Dodson was almost in tears remembering when he and an aboriginal delegation went to meet the Queen in around 1999. He said they were given strict instructions to keep to the point and that they would have 15 minutes – no time to get to know the dogs or have a cup of tea! He couldn’t believe how the Queen dealt with them – he said, stumbling through his emotions, that it was the first time he’d ever been treated as a human being.

    I’ve just read about an 8 year old Australian girl who got a letter from the Queen on the day she died.

    We all know that it was her office that sent the letter – but the fact they were instructed to answer such letters says much – well it does to me.

    I suspect yours and Cog’s comment and the thousands upon thousands of tributes to her from the voiceless people around the world would have meant more to her than the accolades of the likes of Johnson, Truss, Albanese, Trudeau, Biden, Macron, Putin, and the rest.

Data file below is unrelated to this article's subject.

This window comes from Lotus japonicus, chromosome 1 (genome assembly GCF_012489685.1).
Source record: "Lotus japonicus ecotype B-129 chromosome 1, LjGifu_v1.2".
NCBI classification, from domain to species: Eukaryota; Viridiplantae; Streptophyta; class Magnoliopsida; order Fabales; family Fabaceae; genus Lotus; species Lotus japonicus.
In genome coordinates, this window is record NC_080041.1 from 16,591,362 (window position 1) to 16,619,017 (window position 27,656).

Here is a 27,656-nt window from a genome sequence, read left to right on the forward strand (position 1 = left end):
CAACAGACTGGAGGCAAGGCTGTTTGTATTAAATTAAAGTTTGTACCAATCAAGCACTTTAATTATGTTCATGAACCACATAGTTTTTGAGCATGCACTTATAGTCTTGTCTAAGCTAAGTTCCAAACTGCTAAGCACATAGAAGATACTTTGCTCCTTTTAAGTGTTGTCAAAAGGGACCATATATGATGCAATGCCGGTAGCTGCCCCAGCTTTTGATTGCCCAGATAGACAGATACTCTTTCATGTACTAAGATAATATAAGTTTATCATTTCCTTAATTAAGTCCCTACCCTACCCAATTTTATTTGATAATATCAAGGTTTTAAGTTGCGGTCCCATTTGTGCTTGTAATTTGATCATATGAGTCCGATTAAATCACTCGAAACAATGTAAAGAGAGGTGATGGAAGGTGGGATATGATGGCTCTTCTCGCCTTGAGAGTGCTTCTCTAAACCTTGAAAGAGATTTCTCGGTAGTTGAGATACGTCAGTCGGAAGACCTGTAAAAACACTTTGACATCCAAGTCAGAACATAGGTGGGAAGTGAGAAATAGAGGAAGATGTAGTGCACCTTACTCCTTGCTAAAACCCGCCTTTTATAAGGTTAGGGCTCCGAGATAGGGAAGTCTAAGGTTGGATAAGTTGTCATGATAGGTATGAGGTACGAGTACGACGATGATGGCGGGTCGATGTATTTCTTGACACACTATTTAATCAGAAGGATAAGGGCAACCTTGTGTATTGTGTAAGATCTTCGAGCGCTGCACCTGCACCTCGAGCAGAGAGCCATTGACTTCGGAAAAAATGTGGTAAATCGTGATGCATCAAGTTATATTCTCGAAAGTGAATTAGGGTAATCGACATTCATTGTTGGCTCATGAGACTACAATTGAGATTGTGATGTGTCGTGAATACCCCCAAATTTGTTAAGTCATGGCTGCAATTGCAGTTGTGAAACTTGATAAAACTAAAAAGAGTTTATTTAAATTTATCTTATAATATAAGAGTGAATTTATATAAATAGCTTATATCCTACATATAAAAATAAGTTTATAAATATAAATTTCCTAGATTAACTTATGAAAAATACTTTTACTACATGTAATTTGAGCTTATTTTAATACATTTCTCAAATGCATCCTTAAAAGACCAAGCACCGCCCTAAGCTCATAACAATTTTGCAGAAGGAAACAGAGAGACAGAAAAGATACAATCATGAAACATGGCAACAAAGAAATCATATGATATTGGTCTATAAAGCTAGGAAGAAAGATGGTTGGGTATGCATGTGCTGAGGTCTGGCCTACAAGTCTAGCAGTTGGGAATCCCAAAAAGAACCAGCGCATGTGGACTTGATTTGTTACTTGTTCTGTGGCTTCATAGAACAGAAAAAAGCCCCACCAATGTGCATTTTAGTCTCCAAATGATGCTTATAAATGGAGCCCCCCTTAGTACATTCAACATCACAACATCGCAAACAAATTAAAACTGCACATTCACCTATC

The myth of monarchy has always been that they were the champions of the people against the ‘mighty’ of the Realm. The English Peasants who appealed to Richard II in 1381 learnt how wrong they were, as did the Russian people after Bloody Sunday 1905. There are many other examples throughout history – it’s just that I know most about those incidents.

    It seems to me that Queen Elizabeth II fulfilled that ‘mythical’ role as no other monarch has ever done before.

    As you say, it was quite clear from the time Philip died, Lilibet like so many other widows / widowers, had no wish to live much longer.